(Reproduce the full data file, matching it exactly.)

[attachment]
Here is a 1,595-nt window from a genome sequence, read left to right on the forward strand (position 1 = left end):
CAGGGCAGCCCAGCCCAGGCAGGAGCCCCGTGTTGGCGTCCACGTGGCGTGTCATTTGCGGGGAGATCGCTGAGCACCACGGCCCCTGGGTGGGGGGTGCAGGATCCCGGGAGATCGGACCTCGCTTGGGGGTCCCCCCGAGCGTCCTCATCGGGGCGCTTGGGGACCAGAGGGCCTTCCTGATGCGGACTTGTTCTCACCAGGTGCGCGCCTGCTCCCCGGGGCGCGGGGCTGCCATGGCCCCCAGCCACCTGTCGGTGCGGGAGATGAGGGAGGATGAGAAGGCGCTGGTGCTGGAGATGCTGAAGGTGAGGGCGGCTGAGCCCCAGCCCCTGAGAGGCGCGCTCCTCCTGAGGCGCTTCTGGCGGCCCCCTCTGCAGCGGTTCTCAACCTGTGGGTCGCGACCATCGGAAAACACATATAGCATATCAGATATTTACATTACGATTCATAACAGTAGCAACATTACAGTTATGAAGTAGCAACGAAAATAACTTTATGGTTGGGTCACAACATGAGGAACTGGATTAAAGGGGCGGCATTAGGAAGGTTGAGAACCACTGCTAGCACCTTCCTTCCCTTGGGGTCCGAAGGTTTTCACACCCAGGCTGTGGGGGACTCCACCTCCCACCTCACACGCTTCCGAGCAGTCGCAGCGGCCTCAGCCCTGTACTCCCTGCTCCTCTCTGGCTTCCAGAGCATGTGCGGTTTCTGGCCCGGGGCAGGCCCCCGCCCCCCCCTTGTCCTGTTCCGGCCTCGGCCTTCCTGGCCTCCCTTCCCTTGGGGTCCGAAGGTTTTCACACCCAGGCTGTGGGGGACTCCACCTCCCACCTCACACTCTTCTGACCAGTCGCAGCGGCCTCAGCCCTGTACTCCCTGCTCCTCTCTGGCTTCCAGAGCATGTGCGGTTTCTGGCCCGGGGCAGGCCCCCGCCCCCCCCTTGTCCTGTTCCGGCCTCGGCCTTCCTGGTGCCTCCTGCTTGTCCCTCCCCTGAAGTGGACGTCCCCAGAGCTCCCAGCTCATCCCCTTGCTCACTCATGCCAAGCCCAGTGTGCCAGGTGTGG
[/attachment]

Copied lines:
Here is a 1,595-nt window from a genome sequence, read left to right on the forward strand (position 1 = left end):
CAGGGCAGCCCAGCCCAGGCAGGAGCCCCGTGTTGGCGTCCACGTGGCGTGTCATTTGCGGGGAGATCGCTGAGCACCACGGCCCCTGGGTGGGGGGTGCAGGATCCCGGGAGATCGGACCTCGCTTGGGGGTCCCCCCGAGCGTCCTCATCGGGGCGCTTGGGGACCAGAGGGCCTTCCTGATGCGGACTTGTTCTCACCAGGTGCGCGCCTGCTCCCCGGGGCGCGGGGCTGCCATGGCCCCCAGCCACCTGTCGGTGCGGGAGATGAGGGAGGATGAGAAGGCGCTGGTGCTGGAGATGCTGAAGGTGAGGGCGGCTGAGCCCCAGCCCCTGAGAGGCGCGCTCCTCCTGAGGCGCTTCTGGCGGCCCCCTCTGCAGCGGTTCTCAACCTGTGGGTCGCGACCATCGGAAAACACATATAGCATATCAGATATTTACATTACGATTCATAACAGTAGCAACATTACAGTTATGAAGTAGCAACGAAAATAACTTTATGGTTGGGTCACAACATGAGGAACTGGATTAAAGGGGCGGCATTAGGAAGGTTGAGAACCACTGCTAGCACCTTCCTTCCCTTGGGGTCCGAAGGTTTTCACACCCAGGCTGTGGGGGACTCCACCTCCCACCTCACACGCTTCCGAGCAGTCGCAGCGGCCTCAGCCCTGTACTCCCTGCTCCTCTCTGGCTTCCAGAGCATGTGCGGTTTCTGGCCCGGGGCAGGCCCCCGCCCCCCCCTTGTCCTGTTCCGGCCTCGGCCTTCCTGGCCTCCCTTCCCTTGGGGTCCGAAGGTTTTCACACCCAGGCTGTGGGGGACTCCACCTCCCACCTCACACTCTTCTGACCAGTCGCAGCGGCCTCAGCCCTGTACTCCCTGCTCCTCTCTGGCTTCCAGAGCATGTGCGGTTTCTGGCCCGGGGCAGGCCCCCGCCCCCCCCTTGTCCTGTTCCGGCCTCGGCCTTCCTGGTGCCTCCTGCTTGTCCCTCCCCTGAAGTGGACGTCCCCAGAGCTCCCAGCTCATCCCCTTGCTCACTCATGCCAAGCCCAGTGTGCCAGGTGTGG